As Lent's position morphed from assistant director to historian, he became the focal point for people coming in who desired to learn about local history. He continued to scan photos that people brought in. Often, families would have family albums that they did not want to part with but would agree to let him scan the photos.

"That is something I really like, I really like to help people, and I can usually do it really quick because I know where everything is at," he said of his role as historian.

Through the years, Lent has given multiple presentations around Central Oregon to schools and organizations. It was — and is — also one of the events that Lent enjoys tremendously.

"I have over 27 different historical programs that I have given or can give, so that is kind of a fun thing."

One of his other passions was the historical tours of Crook County that he conducted, beginning prior to his employment at Bowman Museum, and will continue to do.

"I just love going out and sharing my information, plus being that I worked for both the Forest Service and BLM, I have a really good geographic knowledge of the areas, so people get to go into a lot of areas that most people don't even know about," indicated Lent.

"Steve's accomplishments through the years are exemplary and far too numerous to mention," Cohen added of Lent. "But what you should know is the important and leading role that Steve took in shaping and developing our organization to what it is today. Steve was the main catalyst and the visionary behind all of our well-known education programs such as the semi-annual guided tours, courthouse tours, the lecture series and People From Our Past."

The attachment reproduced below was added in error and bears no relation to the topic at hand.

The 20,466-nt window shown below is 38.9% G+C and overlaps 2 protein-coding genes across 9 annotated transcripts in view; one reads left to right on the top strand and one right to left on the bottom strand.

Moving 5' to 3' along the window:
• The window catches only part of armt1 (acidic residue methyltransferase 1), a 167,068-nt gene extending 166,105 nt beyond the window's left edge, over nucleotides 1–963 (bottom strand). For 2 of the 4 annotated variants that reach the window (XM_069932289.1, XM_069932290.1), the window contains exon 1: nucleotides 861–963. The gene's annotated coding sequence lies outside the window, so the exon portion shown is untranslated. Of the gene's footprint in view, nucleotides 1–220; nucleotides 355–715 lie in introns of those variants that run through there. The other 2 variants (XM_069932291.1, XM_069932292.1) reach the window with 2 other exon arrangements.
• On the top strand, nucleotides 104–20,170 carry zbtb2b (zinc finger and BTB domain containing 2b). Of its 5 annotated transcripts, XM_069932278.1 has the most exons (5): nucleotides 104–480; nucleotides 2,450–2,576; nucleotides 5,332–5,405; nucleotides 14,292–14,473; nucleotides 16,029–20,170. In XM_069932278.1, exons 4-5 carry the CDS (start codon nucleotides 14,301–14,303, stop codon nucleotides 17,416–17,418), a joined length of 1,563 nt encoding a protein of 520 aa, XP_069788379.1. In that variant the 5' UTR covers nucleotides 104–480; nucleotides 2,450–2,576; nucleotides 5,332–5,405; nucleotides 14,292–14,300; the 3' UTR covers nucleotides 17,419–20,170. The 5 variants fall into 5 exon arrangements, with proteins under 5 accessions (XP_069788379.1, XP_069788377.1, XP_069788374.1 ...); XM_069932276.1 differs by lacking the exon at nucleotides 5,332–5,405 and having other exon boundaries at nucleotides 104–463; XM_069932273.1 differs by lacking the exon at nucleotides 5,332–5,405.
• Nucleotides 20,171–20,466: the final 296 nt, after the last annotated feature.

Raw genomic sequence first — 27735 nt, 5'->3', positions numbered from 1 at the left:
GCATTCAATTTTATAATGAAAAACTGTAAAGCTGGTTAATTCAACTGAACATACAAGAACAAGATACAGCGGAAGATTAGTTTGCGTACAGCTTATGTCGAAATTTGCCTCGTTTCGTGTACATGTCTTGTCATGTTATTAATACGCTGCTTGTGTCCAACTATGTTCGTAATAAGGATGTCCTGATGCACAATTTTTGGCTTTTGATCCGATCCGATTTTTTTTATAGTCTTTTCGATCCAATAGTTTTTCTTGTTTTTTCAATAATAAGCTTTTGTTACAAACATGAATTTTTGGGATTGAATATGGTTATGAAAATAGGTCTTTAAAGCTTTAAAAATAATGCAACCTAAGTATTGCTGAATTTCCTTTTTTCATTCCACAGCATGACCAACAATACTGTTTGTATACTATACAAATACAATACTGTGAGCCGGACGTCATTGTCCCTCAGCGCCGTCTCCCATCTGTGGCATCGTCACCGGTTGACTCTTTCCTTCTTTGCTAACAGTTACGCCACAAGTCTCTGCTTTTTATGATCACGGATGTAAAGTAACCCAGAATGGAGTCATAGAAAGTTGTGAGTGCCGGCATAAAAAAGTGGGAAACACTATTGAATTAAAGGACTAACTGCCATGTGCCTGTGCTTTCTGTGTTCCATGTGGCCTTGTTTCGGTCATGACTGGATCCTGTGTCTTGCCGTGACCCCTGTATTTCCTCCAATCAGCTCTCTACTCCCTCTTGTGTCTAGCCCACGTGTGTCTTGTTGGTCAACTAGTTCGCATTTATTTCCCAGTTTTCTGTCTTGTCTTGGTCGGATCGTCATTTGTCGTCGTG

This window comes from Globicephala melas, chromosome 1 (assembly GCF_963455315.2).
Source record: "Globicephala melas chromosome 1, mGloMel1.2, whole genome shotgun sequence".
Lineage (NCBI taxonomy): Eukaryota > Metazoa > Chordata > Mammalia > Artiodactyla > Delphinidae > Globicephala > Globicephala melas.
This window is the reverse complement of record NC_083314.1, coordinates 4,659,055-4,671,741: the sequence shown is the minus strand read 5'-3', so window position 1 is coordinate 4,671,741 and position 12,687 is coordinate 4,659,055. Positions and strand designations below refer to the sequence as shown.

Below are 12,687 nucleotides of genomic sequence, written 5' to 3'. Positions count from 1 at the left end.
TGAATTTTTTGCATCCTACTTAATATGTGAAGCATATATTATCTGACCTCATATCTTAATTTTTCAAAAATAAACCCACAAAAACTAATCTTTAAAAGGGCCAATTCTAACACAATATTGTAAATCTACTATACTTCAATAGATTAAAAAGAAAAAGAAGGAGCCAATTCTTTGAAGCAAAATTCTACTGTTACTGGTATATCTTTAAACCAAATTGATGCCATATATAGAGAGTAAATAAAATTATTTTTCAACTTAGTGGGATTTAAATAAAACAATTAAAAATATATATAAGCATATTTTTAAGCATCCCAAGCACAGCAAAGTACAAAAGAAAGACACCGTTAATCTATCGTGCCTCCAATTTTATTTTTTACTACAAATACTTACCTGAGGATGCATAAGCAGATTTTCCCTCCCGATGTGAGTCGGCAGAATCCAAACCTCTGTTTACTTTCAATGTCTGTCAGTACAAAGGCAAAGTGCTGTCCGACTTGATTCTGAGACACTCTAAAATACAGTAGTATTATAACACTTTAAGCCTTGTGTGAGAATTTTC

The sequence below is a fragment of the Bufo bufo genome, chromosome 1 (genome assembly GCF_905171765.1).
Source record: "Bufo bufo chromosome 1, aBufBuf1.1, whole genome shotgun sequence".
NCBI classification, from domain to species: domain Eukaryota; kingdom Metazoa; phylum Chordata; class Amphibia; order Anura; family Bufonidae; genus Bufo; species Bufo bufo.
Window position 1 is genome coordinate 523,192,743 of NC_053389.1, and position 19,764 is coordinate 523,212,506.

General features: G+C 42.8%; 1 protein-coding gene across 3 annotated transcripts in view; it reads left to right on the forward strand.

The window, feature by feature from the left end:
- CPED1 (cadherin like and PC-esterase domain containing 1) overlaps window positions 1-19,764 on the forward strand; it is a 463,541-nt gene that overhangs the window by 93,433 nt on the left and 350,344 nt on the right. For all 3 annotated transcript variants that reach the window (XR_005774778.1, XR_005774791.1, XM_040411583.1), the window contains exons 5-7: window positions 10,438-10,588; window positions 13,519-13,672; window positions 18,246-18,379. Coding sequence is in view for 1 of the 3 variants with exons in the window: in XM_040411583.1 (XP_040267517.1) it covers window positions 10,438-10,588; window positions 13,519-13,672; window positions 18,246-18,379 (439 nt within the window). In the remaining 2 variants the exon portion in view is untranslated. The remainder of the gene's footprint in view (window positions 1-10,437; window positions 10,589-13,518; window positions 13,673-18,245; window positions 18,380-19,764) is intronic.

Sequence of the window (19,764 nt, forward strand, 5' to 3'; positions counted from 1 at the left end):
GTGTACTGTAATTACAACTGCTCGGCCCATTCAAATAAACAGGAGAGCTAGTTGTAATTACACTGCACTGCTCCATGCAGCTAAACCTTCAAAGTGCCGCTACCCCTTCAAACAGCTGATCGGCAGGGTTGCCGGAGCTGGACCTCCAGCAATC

Lent emphasized that although he is retiring, he will continue to come in on Wednesdays, so that he can answer historical questions and write his weekly column for the Central Oregonian. He will also write his annual publication for Crook County journals and continue to do presentations and tours.

"This is a passion, not a job," Lent recalled. "It is going to be really sad for me. I have done this for 20 years, and I have really developed a good rapport with people all over the county. But I am not leaving, I just won't be here on a regular basis. It is mixed feelings because I have a lot at stake in this museum."

When he was president of the CCHS the first time, they added the fire escape on the back of the Bowman Museum building. The second time he was president, they dedicated the Ranchers Memorial building. He also got to be part of the opening of the Crook County Historical Center. He indicated that he will still be actively involved when the new exhibit center opens at the Hans Pharmacy site.

Lent has two children and two grandchildren. His son, Jonathan, has followed Lent's footsteps in the fire organization that he retired from in the BLM. His daughter, Allison, lives in New York in the mountains, and works for the Watershed Management for the City of New York. Steve is looking forward to spending time with family this summer but emphasized he will continue to be available on a limited basis through the museum.

PHOTO CONTRIBUTED BY BOWMAN MUSEUM - Steve Lent works with Mekia Ogborn, who will be stepping into the role as historian at Bowman MuseumLent has been working with his mentee, Mekia Ogborn, to replace his position as historian, for the past few months.

"She picks things up pretty quick," he said.

Lent added, with his quick wit, according to Gerald Ramsey, who is heavily involved in Madras Historical Society, "I didn't know historians retired. He's probably right."

He emphasized that he is retiring, but will still be involved.

"It's been a fun time, and I still have just as much passion for the history as I ever did, so that is why I encourage people if they want to come in on a Wednesday during the week, that is a good time because I will be here," concluded Lent.